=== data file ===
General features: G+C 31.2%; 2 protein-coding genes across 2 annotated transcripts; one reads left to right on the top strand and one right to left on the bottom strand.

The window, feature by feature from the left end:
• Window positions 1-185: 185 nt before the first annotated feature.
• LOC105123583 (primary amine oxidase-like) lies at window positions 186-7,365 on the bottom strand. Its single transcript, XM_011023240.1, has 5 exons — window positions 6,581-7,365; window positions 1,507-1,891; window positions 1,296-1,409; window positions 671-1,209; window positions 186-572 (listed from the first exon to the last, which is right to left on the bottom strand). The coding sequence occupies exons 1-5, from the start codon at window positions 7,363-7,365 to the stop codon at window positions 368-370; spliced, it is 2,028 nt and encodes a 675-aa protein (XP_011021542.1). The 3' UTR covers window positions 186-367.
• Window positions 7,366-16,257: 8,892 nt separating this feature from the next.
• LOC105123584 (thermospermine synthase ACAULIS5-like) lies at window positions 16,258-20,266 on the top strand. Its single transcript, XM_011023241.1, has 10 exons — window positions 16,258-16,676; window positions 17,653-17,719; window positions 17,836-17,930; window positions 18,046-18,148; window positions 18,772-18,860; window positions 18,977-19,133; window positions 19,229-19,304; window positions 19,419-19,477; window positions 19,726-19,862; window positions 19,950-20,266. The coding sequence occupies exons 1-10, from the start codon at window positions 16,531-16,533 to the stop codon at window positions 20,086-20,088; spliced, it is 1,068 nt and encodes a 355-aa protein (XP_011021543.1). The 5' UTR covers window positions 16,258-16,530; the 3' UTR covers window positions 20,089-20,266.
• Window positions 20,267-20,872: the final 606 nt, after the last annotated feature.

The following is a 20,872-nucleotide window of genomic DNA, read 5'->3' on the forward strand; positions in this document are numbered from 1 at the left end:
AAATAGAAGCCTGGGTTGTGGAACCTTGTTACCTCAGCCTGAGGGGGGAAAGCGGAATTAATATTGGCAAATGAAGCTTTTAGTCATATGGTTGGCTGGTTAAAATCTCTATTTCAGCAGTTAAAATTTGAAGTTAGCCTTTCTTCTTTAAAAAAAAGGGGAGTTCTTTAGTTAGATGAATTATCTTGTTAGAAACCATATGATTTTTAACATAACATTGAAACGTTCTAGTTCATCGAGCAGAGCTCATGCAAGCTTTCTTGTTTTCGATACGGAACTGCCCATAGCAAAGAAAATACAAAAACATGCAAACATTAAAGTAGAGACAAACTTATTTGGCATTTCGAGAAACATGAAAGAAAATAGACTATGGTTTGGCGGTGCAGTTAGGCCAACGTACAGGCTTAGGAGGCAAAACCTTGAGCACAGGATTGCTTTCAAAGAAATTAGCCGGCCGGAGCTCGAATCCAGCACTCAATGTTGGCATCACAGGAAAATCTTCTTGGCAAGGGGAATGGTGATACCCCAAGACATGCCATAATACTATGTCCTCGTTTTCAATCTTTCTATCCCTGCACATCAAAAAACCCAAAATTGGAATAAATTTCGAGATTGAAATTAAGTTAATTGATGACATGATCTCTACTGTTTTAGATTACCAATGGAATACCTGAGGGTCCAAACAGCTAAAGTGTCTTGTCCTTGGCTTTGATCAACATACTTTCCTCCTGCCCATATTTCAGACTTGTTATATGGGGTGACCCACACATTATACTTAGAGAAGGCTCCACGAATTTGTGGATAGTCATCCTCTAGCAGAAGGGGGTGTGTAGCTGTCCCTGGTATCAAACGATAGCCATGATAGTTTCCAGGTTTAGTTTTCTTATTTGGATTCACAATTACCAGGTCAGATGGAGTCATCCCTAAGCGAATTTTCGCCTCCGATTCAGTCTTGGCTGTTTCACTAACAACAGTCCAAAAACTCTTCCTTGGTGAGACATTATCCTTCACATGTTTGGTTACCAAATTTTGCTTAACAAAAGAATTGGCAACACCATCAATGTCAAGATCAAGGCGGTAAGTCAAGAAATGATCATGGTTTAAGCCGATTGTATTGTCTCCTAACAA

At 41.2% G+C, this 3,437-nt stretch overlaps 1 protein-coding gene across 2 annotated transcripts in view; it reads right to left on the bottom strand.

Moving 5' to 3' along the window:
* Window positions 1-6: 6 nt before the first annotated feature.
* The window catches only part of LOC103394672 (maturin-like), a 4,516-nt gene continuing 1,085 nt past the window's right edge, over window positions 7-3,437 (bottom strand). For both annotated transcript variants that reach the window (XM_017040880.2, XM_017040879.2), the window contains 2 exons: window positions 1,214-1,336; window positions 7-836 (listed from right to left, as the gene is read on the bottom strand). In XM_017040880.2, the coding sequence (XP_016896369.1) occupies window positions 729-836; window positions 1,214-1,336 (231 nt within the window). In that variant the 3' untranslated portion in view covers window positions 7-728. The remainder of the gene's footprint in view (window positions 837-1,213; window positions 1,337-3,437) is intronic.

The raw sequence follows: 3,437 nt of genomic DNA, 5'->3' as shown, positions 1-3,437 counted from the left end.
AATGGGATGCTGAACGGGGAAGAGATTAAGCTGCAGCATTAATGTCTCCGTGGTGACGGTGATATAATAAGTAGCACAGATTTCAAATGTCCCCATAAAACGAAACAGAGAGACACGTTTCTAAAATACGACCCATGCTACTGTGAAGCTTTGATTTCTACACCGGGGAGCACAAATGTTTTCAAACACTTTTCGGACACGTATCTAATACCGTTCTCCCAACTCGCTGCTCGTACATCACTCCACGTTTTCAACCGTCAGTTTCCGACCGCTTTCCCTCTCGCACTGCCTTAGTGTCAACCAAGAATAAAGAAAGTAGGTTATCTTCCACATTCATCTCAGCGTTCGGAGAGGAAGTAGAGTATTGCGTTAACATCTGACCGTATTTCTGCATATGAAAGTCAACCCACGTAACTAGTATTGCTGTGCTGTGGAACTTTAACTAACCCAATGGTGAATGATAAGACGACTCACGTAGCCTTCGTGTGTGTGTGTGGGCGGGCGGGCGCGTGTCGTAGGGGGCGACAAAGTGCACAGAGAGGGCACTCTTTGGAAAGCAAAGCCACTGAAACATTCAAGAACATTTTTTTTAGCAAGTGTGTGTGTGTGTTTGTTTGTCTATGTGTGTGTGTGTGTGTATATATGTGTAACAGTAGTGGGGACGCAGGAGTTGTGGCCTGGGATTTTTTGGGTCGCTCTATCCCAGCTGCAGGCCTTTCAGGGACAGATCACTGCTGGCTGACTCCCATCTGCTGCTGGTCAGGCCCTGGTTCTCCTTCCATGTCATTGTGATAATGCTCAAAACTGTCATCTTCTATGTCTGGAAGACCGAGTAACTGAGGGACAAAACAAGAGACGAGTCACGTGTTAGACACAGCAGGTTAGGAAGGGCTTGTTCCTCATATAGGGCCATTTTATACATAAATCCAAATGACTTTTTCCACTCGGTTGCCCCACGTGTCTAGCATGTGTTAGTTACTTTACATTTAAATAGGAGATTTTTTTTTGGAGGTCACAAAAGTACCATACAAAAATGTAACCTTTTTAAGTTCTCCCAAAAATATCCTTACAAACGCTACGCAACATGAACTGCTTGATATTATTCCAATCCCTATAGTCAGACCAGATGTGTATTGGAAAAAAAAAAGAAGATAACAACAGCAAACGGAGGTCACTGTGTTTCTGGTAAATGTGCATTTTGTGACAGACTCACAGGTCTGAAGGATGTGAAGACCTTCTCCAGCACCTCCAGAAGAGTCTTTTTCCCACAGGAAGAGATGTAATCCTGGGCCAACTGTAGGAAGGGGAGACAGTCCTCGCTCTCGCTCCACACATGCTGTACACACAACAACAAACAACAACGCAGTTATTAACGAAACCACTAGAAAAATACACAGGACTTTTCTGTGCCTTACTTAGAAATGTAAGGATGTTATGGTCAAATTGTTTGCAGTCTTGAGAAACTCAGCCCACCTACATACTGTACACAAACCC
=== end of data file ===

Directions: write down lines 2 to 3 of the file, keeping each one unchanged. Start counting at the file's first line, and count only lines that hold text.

The window, feature by feature from the left end:
• Window positions 1-185: 185 nt before the first annotated feature.